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NBU Plans to Increase Flexibility of Credit Risk Assessment by Banks and, Next Year, to Enlarge Risk Weights for Consumer Loans

NBU Plans to Increase Flexibility of Credit Risk Assessment by Banks and, Next Year, to Enlarge Risk Weights for Consumer Loans

The NBU intends to increase the risk weights for consumer loans to 150% in H2 2021. This decision was discussed during the last meeting of the Financial Stability Committee. Overall, the NBU has informed the public of these plans since December 2019 and provided a detailed justification in the Financial Stability Report. The planned changes will apply to unsecured hryvnia loans to individuals.

While discussing this decision, the NBU took into consideration the effects of the crisis caused by the COVID-19 pandemic and related quarantine measures, which resulted in higher nonrepayment of loans and thus poorer consumer loan portfolio quality.

The current risk weights have been set at 100%. It means that for every UAH 10 of loans, the banks should hold UAH 1 of capital. The enlargement of risk weights to 150% will require the banks that are active in the consumer finance segment to hold UAH 1.5 of capital. In other words, the banks will have to finance more of these loans with their capital base rather than with deposits.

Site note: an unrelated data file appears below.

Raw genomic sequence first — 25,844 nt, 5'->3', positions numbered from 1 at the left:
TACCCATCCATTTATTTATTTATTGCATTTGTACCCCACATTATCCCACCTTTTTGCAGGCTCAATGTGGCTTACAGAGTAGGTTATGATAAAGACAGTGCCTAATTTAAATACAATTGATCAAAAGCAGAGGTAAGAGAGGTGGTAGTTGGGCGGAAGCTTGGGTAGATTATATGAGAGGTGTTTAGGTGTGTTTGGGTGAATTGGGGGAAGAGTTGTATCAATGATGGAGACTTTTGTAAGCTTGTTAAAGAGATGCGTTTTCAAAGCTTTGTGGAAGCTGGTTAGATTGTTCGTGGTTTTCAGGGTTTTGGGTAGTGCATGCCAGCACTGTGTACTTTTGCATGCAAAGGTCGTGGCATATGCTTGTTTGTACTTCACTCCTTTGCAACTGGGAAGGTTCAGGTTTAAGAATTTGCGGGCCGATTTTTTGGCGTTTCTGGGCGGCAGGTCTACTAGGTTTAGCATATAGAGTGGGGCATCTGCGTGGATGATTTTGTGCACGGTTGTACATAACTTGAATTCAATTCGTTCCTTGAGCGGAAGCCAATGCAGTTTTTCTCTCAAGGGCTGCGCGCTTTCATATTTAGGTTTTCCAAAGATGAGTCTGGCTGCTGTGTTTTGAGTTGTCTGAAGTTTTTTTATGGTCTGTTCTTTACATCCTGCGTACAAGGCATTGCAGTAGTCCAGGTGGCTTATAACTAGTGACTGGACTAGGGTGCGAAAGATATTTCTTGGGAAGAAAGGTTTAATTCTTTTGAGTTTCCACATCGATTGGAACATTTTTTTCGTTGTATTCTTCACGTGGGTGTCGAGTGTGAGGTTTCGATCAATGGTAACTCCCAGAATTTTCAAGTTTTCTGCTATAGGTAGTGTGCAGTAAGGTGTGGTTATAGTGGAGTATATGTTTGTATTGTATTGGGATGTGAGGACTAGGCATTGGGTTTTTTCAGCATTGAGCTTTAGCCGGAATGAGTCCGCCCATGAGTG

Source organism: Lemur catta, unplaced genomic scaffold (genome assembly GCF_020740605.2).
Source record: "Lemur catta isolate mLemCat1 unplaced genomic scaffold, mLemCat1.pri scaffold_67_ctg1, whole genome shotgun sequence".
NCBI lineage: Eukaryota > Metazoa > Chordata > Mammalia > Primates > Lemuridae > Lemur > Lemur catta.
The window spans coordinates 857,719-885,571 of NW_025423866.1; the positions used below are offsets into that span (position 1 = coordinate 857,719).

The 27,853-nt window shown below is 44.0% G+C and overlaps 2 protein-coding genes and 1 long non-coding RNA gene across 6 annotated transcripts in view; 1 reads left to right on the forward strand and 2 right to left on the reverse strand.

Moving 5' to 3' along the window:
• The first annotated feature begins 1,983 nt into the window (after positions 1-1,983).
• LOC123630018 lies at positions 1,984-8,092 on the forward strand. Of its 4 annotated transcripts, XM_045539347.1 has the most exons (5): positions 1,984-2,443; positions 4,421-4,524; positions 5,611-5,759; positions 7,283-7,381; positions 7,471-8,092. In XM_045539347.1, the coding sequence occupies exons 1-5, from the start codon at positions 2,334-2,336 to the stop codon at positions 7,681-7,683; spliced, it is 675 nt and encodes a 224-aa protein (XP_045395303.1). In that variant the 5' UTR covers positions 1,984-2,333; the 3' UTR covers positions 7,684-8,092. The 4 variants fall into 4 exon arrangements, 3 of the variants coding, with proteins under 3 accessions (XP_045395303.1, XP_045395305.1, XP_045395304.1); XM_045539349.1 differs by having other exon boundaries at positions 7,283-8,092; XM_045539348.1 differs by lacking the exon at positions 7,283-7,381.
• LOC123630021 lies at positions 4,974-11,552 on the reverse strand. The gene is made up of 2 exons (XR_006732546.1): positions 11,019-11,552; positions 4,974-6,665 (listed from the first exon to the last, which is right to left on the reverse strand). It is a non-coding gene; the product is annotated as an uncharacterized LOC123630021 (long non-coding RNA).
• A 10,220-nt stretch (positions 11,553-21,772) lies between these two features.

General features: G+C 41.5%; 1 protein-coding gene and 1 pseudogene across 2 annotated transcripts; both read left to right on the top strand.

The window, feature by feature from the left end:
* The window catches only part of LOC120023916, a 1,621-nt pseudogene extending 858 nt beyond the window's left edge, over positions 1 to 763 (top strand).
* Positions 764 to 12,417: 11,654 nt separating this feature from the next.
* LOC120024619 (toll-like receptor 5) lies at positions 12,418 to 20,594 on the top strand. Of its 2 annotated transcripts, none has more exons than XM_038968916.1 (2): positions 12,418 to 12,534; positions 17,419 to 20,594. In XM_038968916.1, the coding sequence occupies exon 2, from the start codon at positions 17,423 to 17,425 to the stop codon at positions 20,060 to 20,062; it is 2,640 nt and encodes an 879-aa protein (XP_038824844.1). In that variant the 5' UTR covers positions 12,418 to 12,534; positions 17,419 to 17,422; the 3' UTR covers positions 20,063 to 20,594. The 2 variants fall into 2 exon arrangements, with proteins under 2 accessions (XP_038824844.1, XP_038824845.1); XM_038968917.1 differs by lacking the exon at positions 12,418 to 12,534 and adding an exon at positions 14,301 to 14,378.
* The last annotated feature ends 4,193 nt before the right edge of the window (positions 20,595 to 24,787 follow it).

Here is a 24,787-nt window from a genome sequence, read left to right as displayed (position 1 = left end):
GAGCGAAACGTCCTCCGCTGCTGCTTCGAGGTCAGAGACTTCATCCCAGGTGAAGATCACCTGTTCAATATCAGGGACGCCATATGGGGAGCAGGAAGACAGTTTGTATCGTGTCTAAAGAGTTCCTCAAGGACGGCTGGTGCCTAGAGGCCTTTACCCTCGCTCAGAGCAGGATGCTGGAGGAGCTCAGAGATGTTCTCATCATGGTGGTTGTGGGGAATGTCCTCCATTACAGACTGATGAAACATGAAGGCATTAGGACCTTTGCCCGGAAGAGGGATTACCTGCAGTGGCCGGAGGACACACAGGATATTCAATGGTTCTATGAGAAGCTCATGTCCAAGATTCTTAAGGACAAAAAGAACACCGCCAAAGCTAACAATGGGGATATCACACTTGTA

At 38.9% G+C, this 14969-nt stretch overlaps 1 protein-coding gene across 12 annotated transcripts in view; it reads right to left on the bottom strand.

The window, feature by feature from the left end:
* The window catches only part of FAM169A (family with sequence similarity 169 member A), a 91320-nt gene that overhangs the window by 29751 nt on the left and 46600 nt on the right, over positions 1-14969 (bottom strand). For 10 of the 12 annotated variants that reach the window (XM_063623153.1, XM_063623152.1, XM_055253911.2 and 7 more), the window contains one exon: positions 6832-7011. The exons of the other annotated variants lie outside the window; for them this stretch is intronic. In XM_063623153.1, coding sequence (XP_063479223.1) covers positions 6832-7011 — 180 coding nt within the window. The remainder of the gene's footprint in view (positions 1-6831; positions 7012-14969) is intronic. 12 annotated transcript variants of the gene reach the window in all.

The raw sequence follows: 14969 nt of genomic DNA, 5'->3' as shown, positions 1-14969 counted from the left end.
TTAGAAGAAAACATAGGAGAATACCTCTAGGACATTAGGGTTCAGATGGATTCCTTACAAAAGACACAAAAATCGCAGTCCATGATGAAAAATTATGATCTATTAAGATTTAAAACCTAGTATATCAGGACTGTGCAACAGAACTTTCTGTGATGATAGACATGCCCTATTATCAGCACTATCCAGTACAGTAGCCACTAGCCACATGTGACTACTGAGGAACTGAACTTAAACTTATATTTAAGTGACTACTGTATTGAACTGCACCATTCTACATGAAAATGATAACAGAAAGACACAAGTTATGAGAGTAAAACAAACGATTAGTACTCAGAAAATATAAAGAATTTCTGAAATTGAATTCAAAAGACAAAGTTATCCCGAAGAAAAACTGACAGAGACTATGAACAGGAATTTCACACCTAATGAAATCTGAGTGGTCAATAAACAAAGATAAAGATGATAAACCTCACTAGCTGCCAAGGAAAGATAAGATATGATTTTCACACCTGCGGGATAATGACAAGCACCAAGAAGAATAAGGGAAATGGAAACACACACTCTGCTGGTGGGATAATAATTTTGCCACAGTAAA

At the same time, thanks to the general reduction in interest rates in the economy and intense competition between the banks in the consumer finance segment, the increase in risk weights will not affect interest rates on these loans.

The NBU expects that as a result of the changes noted above, the segment will remain attractive to the banks, but that they will pursue more prudent credit policies, thus reducing risks and maintaining financial stability.

Meanwhile, in the near future, the NBU intends to introduce more flexible rules for credit risk assessment by banks. In particular, it is planned to expand the list of customers that can be assessed on a group (simplified) basis, and to introduce a more detailed approach to the assessment of specialized lending. All of this will ease the regulatory burden on the banks, taking into account the principle of proportionality, and enable a more accurate assessment of credit risks. The banking community will be informed on these changes in more detail.

In addition, the NBU has prepared and submitted for the consideration of government its proposals concerning potential measures to stimulate mortgage lending.

The NBU is ready to discuss the planned changes with market participants in order to make their introduction consistent and understandable for everyone.

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